SDSG candidates debate as election date approaches
On Thurs., Oct. 10, the SDSG candidates for the upcoming federal election met at the Joel Steele Community Centre in Winchester to debate trade agreements, balancing the budget and childcare as well as other national issues. Pictured from the left, Conservative candidate Eric Duncan, Liberal candidate Heather Megill, Green Party candidate Raheem Aman, People’s Party candidate Sabile Trimm and New Democratic Party candidate Kelsey Catherine Schmitz. Glover photo
WINCHESTER – As the opening statements ended at Winchester’s All Candidate Federal Debate, Conservative candidate Eric Duncan and Liberal candidate Heather Megill were immediately asked by the Dundas Federation of Agriculture to comment on the current trade issues and compensating farmers for lost marketing opportunities.
Megill first commented that, regardless of the United States’ stance on removing supply chain management, the Liberals want to keep them in check. “We’ve recently had to go head-to-head with the Americans over NAFTA; we know that the Americans want us to totally destroy our supply chain managements. Canada made it very clear, in those negotiations, that we want to keep them,” she said. “As Liberals, we understand what it’s like to take on big risks and, at the same time we had dramatic cuts from Stephen Harper as far as business risk management programs, we understand how farmers are dealing with that. The Liberal party is absolutely behind our farm sector and will work hard in any negotiations with any countries, we’ll be going up against the EU and Britain certainly looking at things if they leave [with] Brexit.”
Duncan mentioned that, in the last four years, there has not been a lot seen in timely compensation in terms of the trade deals, targeting both Comprehensive Economic and Trade Agreement (CETA) and the changes to the North American Free Trade Agreement (NAFTA). He also touched on the Prime Minister’s “embarrassing” slip ups impacting our current trade agreements.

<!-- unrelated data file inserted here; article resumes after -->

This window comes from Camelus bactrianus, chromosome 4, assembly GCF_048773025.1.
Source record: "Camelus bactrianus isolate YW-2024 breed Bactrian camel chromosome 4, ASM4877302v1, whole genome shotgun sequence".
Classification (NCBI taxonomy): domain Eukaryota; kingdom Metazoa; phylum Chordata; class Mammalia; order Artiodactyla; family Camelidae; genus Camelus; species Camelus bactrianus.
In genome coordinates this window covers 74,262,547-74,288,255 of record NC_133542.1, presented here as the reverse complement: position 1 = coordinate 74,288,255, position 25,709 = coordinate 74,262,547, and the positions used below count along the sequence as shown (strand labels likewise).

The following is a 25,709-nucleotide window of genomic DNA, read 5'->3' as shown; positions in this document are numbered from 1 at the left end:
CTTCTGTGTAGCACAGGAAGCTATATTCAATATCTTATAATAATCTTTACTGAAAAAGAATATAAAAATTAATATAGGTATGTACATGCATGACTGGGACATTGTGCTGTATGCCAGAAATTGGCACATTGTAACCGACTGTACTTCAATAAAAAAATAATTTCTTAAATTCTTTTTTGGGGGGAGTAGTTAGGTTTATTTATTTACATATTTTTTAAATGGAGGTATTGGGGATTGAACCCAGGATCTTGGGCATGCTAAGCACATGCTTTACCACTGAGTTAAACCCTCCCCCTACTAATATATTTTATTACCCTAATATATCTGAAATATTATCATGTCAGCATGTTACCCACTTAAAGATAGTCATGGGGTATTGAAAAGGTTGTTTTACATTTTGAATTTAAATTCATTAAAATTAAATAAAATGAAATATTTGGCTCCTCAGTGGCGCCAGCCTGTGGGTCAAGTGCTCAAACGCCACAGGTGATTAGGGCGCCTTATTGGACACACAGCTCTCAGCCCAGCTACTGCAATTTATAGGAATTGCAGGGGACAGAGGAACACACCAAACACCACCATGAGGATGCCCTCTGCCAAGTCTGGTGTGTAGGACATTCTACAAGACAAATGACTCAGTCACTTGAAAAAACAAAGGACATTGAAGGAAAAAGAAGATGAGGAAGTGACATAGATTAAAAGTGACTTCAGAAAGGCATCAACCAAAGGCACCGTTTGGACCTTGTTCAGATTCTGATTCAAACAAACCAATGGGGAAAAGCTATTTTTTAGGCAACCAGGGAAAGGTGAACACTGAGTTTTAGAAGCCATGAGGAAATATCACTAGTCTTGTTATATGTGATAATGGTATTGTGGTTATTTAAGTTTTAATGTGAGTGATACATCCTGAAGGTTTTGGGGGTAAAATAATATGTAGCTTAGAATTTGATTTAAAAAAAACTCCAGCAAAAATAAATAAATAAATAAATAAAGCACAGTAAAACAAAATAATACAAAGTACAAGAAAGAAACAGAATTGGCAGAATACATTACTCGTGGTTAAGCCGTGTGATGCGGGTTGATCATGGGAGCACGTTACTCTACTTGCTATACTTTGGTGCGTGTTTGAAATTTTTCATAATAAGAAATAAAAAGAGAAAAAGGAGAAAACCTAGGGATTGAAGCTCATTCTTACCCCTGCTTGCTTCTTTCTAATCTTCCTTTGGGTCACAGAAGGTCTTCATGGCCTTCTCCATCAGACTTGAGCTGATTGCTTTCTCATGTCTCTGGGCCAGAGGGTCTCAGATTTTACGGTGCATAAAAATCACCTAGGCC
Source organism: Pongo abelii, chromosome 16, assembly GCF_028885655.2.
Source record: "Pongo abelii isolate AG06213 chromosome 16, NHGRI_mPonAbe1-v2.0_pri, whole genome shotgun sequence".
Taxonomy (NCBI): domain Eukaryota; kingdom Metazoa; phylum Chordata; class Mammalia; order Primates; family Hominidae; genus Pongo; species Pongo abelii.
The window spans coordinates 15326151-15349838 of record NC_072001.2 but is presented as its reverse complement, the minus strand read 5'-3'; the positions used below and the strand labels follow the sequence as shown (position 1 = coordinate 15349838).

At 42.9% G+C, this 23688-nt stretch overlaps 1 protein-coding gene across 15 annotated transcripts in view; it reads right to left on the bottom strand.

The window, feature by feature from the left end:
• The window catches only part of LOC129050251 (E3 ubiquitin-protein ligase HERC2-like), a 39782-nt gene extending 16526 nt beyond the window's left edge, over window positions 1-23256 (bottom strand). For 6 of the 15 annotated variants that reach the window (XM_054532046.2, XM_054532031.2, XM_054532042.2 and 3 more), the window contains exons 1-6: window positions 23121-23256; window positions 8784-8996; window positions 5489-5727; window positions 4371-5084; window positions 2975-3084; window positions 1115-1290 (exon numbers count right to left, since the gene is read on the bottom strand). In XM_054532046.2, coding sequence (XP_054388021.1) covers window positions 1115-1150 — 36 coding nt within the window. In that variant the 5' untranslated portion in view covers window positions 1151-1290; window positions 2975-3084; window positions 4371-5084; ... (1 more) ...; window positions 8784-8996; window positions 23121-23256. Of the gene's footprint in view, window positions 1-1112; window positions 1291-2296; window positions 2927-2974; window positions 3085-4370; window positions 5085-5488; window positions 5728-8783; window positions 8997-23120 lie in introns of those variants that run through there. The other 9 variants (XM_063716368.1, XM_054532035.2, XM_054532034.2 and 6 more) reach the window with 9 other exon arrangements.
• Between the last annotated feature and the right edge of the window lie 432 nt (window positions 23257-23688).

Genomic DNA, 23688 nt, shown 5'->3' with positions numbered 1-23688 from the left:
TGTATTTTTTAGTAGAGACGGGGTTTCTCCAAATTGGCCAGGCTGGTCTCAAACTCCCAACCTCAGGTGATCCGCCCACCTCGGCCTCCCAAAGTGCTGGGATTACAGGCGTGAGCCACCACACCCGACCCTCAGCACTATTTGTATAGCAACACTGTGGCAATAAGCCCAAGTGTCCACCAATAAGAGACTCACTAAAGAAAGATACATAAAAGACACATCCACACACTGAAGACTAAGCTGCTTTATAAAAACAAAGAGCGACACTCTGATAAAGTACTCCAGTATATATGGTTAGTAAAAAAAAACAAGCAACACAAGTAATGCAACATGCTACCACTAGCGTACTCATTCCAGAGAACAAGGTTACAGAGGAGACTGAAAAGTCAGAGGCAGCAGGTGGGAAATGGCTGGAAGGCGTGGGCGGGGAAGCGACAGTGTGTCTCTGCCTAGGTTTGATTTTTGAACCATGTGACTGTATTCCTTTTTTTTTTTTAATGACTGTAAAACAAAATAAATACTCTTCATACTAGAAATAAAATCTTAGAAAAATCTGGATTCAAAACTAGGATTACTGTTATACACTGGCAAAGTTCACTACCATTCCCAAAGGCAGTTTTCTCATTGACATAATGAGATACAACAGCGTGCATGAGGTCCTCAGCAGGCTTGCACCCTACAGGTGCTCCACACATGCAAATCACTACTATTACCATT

“Respectfully in the last four years, we have not seen much timely compensation in terms of the impact of some of these trade deals. A perfect example is CETA and some of the other changes that are coming up to the NAFTA 2.0 agreement; a couple weeks before the election, after years of agreements being put into place, the minister came out in support for the dairy industry for impacts of supply management,” he said. “Two issues, they were years late with what they should’ve been and they were only one year in length; that does not provide stability in the industry to get what we need to do. What we need to do is keep going out and having strong leadership on the world stage and, frankly, I think in the last four years, a line I like to use is, ‘maturity matters.’ We all remember the trip that the Prime Minister took to India and the embarrassment it caused on the world stage, and it was [an embarrassment] and it impacted our relationship, our ability to trade there and that’s been replicated in a different form in China as well.”